Severe fatigue is associated with unemployment and financial problems in survivors of Hodgkin lymphoma, highlighting the need for clinicians to address fatigue in these patients, according to a study published in the Journal of Clinical Oncology.1

Because cancer-related fatigue is frequently reported in patients with Hodgkin lymphoma and has a substantial negative impact on quality of life, researchers sought to evaluate whether severe fatigue affects patients’ treatment outcome and social reintegration.

For the study, investigators analyzed data from 4529 patients younger than 60 years with Hodgkin lymphoma enrolled in the German Hodgkin Study Group’s fifth generation of clinical trials in Hodgkin lymphoma (HD13, HD14, and HD15). Severe fatigue was assessed using the European Organisation for Research and Treatment of Cancer Quality of Life Questionnaire Core 30 before and up to 9 years after therapy.

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At baseline, 37% of patients reported severe fatigue, with 20% to 24% reporting severe fatigue during follow-up. Investigators found that baseline severe fatigue was associated with impaired progression-free survival and also observed a trend toward impaired overall survival.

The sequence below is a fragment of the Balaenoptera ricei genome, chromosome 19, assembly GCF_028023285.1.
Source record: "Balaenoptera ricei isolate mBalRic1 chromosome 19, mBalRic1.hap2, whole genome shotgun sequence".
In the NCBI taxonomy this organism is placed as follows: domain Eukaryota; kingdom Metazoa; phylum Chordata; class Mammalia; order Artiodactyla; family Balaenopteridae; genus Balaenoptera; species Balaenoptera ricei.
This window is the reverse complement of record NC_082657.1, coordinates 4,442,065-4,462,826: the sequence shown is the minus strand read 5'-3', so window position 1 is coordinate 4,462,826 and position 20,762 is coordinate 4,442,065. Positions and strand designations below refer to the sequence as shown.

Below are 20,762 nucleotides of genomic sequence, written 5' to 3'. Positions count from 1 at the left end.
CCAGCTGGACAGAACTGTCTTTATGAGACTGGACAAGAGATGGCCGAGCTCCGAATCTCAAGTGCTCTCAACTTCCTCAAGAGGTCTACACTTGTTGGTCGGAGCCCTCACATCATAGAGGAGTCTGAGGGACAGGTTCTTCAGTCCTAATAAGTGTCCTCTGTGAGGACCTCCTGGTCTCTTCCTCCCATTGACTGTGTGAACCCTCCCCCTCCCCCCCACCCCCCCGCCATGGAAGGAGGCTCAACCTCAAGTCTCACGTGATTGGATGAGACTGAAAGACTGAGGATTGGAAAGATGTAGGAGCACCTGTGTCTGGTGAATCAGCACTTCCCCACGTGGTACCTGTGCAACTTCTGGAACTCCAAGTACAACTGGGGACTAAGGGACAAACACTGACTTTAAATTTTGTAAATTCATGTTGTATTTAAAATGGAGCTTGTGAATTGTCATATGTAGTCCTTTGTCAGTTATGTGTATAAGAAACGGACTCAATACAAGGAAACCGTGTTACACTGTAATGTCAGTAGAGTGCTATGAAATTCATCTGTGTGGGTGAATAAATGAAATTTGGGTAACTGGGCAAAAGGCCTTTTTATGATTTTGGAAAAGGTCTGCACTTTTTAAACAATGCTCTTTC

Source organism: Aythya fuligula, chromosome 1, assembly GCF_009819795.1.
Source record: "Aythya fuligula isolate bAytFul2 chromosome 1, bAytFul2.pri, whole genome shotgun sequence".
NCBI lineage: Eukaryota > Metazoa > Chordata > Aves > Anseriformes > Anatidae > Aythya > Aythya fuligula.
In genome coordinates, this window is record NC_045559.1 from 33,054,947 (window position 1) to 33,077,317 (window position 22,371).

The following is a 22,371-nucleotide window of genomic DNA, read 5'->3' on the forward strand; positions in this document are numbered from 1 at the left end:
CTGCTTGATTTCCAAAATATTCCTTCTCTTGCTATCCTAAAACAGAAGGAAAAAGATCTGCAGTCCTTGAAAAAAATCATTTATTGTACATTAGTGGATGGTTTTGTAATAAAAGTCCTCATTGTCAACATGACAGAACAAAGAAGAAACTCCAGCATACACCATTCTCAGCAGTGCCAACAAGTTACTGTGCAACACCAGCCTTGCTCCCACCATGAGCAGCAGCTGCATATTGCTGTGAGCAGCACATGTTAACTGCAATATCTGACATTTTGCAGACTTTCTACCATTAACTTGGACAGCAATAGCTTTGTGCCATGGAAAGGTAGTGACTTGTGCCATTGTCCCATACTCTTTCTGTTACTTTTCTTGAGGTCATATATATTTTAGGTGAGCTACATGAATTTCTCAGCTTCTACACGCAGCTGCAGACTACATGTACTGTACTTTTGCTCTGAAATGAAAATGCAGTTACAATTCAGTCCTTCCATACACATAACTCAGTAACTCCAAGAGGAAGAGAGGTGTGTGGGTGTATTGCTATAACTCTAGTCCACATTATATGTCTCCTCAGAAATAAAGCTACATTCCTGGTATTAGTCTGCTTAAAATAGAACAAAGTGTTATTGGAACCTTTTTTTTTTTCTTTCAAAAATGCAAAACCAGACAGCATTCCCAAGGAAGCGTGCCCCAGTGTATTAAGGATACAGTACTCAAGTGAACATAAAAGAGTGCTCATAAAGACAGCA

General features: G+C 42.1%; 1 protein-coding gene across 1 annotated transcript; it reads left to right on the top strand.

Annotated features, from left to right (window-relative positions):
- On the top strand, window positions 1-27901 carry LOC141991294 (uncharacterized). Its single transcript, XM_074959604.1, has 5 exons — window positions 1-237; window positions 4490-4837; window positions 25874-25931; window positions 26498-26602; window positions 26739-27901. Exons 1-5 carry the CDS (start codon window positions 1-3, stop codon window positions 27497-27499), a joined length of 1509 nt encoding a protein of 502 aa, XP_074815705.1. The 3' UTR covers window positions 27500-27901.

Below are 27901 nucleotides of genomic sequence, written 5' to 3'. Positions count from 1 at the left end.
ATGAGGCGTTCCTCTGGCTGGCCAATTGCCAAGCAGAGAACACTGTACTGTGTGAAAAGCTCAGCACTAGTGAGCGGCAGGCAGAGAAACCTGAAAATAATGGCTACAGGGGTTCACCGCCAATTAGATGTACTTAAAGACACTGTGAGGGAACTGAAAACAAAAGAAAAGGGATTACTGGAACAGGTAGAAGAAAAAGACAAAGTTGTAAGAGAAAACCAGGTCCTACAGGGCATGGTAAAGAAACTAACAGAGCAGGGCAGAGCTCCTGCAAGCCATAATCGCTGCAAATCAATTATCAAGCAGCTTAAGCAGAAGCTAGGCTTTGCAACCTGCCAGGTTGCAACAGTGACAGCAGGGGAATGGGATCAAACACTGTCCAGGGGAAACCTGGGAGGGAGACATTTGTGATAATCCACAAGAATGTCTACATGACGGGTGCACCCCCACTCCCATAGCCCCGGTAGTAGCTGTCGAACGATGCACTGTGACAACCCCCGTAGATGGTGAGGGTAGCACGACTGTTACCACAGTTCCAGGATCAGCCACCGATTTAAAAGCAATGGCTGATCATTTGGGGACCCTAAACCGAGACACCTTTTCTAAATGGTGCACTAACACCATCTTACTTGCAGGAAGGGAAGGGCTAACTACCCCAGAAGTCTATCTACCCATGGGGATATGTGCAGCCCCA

Results further showed that severe fatigue was associated with unemployment at 5 years after therapy, with 63% and 51% of male and female survivors with severe fatigue working or in professional education compared with 90% and 78% without severe fatigue, respectively (P < .001).

The study also demonstrated that severe fatigue was associated with financial problems and the number of visits to a primary care physician and medical specialists.


1. Behringer K, Goergen H, Muller H, et al. Cancer-related fatigue in patients with and survivors of Hodgkin lymphoma: the impact on treatment outcome and social reintegration. J Clin Oncol. 2016 Oct 3. doi: 10.1200/JCO.2016.67.450. [Epub ahead of print]